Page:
Following our collaboration with the UK Wolf Conservation Trust, we have developed wolf educational packs for sixth formers. Our approach has developed out of our Being Human Festival event ‘Redeeming the Wolf’ (2017) where we used flash cards to initiate a three-word challenge and to measure the audience’s perceptions of the wolf before and after our activities. We previously explored the representation of monstrous wolves, werewolves and wolf children in our innovative conference, Company of Wolves in 2015. Our research has since been published in the edited collection In the Company of Wolves: Wolves, Werewolves and Wild Children (MUP, 2020).
Our packs have been used by 16 sixth forms to date, in workshops facilitated by Dr Sam George and Dr Kaja Franck. Dr Sam George is Associate Professor of Research at the University of Hertfordshire. She specialises in the Gothic and in Literature and Folklore, including the representation of wolf children. Dr Kaja Franck is a Visiting Lecturer and Gothic scholar who holds a doctorate in the representation of the literary werewolf. The packs are now available online here for the first time so that tutors can hold their own sessions. The running time is 90 minutes. The object of these packs is to encourage students to think about literature’s role in shaping our perception of the wolf, to question why wolves are demonised in our culture and to learn new tales about wolves and benevolent wolf myths to prepare for their return.
The packs are also developed as a taster session to show sixth formers what it is like to study literature at university. Our aim is to demonstrate that literature is a living subject that feeds into current concerns such as extinction, climate change, otherness, and so on. The session is comprised of a workshop, two mini-lectures, and a seminar, with interactive tasks, to demonstrate how the teaching of literature is delivered in universities. Three short stories are provided to be read by students. These stories have been researched and chosen carefully to show three different representations of the wolf and the stereotypes that have emerged so that these can be challenged in the twenty-first century.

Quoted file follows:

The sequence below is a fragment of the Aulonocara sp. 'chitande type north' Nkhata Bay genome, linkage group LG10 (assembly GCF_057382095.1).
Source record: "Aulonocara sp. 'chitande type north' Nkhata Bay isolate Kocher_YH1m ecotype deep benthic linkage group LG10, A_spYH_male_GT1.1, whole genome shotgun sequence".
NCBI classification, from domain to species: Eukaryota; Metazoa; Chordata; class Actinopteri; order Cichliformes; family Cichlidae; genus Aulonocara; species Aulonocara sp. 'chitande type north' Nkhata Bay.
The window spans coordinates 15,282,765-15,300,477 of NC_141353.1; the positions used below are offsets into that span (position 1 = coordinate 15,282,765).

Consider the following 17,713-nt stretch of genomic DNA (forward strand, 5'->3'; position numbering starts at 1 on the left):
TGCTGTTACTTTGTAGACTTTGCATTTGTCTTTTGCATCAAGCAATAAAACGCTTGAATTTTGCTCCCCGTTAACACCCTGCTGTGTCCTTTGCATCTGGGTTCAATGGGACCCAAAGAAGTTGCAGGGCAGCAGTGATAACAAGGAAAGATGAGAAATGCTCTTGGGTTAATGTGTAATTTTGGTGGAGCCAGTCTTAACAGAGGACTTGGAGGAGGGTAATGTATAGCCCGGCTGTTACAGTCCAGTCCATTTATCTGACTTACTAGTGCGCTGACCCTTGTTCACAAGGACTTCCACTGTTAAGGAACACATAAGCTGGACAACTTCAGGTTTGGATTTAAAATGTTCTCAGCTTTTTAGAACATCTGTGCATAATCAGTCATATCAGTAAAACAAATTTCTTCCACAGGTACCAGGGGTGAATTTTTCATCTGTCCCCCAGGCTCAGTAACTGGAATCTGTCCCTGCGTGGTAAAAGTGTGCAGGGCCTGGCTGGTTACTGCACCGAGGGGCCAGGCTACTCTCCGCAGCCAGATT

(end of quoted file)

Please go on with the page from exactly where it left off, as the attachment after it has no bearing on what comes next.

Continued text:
The pack has been put on line as a password-protected subsection of the OGOM website so that other institutions both nationwide and internationally can be encouraged to make use of them. To access this pack, you must first log in or join us as a member if you are not yet registered.
Session 1: Big Bad Wolf Workshop – Pack Part 1
Workshop: 30 minutes.
Aim: students engage with studying literature at university and gain an understanding of how literature can influence and inform humanity’s relationship with the natural world.
Text: Perrault, ‘Little Red Riding Hood’ (1697)
Task: close reading.
Feedback: in response to the story students choose three words to describe the wolf and write them up on postcards.
Slides on wolf words and the persecution of the wolf
Text: ‘The Boy and the Wolves, or The Broken Promise’ (1894)
Task: close reading
Students turn over their postcards and write their final three words on the wolf. The groups then give feedback on their responses with the help of tutors.
CLICK ON THIS LINK TO BEGIN:
Big Bad Wolf: Interactive tasks on how folk & fairy tales have shaped our understanding of the natural world
Session 2: Lectures – Monstrous Werewolves and Benevolent She-Wolves – Pack Part 2
Running time: 30 minutes.
2 * 15 minute (or less) lectures: ‘Raised by Wolves’ presented by Dr Sam George; ‘The Monstrosity of Werewolves’ presented by Dr Kaja Franck
Task: Listening – students to respond to the lecture; note taking is encouraged to help in the final session.
Study Questions: How do narratives of werewolves and children raised by wolves impact on the representation the wolf and its relationship to humanity? What image/text did you find most effective in changing your opinion of the wolf and why?
CLICK ON THIS LINK TO START PART TWO:
Monstrous Werewolves and Benevolent She-wolves: Exploring literary representations of the wolf
Session 3: Seminar: Redeeming the Wolf – Pack Part 3
Running time: 30 minutes.
Aim: To understand whether literature can positively and negatively impact on the depiction of wolves.
Text: Bernard Capes, ‘The Thing in the Forest’ (1915)
Task: Group Task (3-5 max) – groups to read the texts and then discuss how it differs from the previous readings.
Feedback: each group will write a short statement on how reading these wolf narratives (‘Red Riding Hood’, ‘The Broken Promise’, ‘The Thing in the Forest’) has impacted on or changed their understanding of the wolf.
This section has further information on OGOM and the UK Wolf Trust and suggestions on how students can get involved in environmental issues around conservation and extinction.
CLICK ON THIS LINK TO START PART THREE:
Redeeming the Wolf and Preparing for its Return
Thank you for participating! To take further part in our project and help us continue, please could you download the questionnaire form for each student and upload their responses, then fill in the teacher feedback form. The most interesting responses will be posted on the website so that students can see their involvement in the project.
* Download student responses Word document:
* Upload responses